Joel Garner, Curtly Ambrose and Shiv Chanderpaul discuss the West Indies' former era of dominance, and how the current side can hit those heights.
The 1979 World Cup was arguably the most one-sided ever.
The West Indies romped to the trophy, only failing to win handsomely when their group-stage match with Sri Lanka was washed out, with their 92-run victory over England in the final a fair reflection of their dominance.
Gordon Greenidge was comfortably the competition’s top run-scorer with 253. Viv Richards scored 217 runs to come second.
“I enjoyed the kind of cricket we played,” says Joel Garner, the legendary 6ft, 8in fast bowler who took eight of his 146 ODI wickets in that tournament.
“We just went for it. Really and truly, the most important thing was that we enjoyed each other’s company. We supported each other along the way.”
The Windies - to win the 2019 World Cup in the latest cricket betting - were formidable throughout the 1980s and 1990s, as Richie Richardson inherited the team from Viv Richards and ushered in the era of Brian Lara, Shiv Chanderpaul, Curtly Ambrose and Courtney Walsh.
That period of dominance, which was made possible due to the perfect combination of intimidation, aura and skill, remains the most fabled and feared in the history of cricket.
Which makes the challenging times that West Indian cricket has suffered since all the more difficult to comprehend.
“It’s really sad to see West Indies cricket the way it is,” says Ambrose, who took 630 international wickets between 1988-2000, including 24 in World Cups.
“We were so accustomed to being No. 1 in the world and being the team that everyone wants to beat.
“To see the decline as a former cricketer is very hard to take.”
West Indies’ nadir came at the turn of the decade. Between February 2009 and July 2012, they won just two of 33 Test matches, while the knock-on effect of their ODI form was that they failed to qualify for the 2017 Champions Trophy through the rankings system.
“There was always going to be a decline,” Ambrose says. “No team can rule the world forever.
“There is going to be a time when you lose players. It was going to be difficult to find another Clive Lloyd, another Viv Richards, another Brian Lara, another Malcolm Marshall.
“But we are taking a little too long, in my opinion, to bounce back.
“I believe we have enough talent in the region to get back somewhere in the top three of world cricket.”
That much is not in doubt.
In 2016, Daren Sammy led the West Indies to the World T20 title, offering a joyful reminder of their ability to compete at the top of the world game.
In order to prevent the same mistakes from happening again, the CWI have moved to make the entire domestic cricket setup professional in the last six years, incentivising youngsters to take up cricket as a full-time career.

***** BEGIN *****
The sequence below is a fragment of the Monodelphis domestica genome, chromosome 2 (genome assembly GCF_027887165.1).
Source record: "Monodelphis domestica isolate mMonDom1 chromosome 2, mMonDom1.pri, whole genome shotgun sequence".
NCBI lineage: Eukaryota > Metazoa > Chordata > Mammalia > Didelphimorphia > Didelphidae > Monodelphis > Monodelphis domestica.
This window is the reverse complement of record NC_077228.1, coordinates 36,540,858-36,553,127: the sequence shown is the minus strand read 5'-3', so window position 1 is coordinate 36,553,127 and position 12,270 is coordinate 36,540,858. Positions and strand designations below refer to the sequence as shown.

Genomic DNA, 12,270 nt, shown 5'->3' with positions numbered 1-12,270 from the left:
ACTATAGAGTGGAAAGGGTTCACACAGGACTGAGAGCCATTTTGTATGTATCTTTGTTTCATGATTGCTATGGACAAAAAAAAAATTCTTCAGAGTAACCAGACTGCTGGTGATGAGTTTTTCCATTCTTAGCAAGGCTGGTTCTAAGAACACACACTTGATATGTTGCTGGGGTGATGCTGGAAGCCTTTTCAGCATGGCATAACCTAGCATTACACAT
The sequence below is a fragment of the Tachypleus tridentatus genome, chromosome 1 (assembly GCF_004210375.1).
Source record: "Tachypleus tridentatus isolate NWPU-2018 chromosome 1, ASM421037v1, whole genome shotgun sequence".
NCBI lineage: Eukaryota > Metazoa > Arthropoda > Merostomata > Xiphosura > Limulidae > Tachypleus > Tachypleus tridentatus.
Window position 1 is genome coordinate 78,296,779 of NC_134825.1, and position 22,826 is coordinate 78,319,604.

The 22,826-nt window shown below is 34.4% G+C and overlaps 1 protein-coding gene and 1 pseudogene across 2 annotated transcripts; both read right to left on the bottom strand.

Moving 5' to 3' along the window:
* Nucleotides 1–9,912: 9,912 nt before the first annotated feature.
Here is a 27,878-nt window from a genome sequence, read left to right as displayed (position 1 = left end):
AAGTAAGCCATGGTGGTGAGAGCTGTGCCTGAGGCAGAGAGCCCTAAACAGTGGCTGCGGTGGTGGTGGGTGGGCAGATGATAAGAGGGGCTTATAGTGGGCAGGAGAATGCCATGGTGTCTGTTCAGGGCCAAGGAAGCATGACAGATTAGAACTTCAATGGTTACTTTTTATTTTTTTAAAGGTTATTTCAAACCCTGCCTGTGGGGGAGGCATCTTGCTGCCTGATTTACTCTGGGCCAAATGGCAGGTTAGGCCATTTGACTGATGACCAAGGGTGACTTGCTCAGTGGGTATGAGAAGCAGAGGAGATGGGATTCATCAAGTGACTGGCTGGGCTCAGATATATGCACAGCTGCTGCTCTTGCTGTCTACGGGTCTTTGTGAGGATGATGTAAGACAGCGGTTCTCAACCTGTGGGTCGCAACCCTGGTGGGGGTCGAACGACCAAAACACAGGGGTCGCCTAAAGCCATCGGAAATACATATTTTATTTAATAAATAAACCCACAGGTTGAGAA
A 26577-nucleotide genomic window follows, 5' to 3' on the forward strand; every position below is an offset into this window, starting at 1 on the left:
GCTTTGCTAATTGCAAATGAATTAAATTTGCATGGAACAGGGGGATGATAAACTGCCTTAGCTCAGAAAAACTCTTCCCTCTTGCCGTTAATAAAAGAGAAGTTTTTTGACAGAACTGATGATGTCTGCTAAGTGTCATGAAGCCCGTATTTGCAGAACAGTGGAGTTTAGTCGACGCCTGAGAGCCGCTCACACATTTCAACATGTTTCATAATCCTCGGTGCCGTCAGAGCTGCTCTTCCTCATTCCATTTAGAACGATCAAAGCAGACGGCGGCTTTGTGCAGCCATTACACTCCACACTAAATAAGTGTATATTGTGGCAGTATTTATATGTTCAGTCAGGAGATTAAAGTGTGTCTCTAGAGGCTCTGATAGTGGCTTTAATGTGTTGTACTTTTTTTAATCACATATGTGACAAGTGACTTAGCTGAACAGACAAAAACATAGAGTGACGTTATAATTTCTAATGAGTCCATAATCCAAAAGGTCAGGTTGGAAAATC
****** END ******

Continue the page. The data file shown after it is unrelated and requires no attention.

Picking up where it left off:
And then there is the emergence and popularity of the CPL – the Caribbean franchise T20 tournament – which can help transform the success of the team, if channelled correctly.
“T20 cricket is good for the consumers and people who run the tournaments,” says Garner,
“But it’s important that the money goes back into cricket.
“If we want to have the future of cricket, then you invest the money you make back into the grassroots level.
“That is where the next set of cricketers are coming from.”
Shiv Chanderpaul, whose ODI run tally for the West Indies is only bettered by Brian Lara and Chris Gayle, is confident that the administration has turned a corner.
“We do not have the money that is being pushed into cricket that another board might have,” he says.
“But we’ve done a lot in the last few years.
“I used to do everything on my own without any money, no contracts, nothing. I had to find my own money if I had to travel.
“Now the countries in the Caribbean all have contracted players, the local boys all have contracts. That means all the boys are going to play in regional tournaments.”
The improvement is beginning to show in the West Indies’ results.
A 2-1 victory in the three-match Test series against England in January and February was followed by a 2-2 draw with World No. 1 team in the subsequent ODI series.
They head into this summer’s World Cup as underdogs, but also as many people’s dark horses.
The only potential issue is that the last decade’s lost generation means that the current team, featuring talents such as Shai Hope and Shimron Hetmyer, is inexperienced.
Even Darren Bravo, Kemar Roach and Shannon Gabriel, all aged 30 or 31, have not played much international cricket for their age.
“What you have to understand is that the great teams of the past had lots of senior guys to nurture the new guys that are coming into the team,” Ambrose says.
“Currently all these guys are basically starting their careers. They are learning on the job. It is going to take some time.”
If only there were a pool of ex-players willing to lend their experience, you might ask.
“When I was in the team, I would talk with them and help them, particularly when I was out in the middle,” Chanderpaul says.
“I see the England Cricket Board put Mark Ramprakash and Graeme Thorpe as batting consultants. That is something we have to start looking at.
“We have a lot of guys with experience in the Caribbean. We need a team of them to go out and work with young players to help them understand their cricket, because there is a lot of talent.”
With things heading in the right direction, taking Chanderpaul’s advice could see the World Cup-winning heroics of 1979 replicated sooner than might have seemed possible.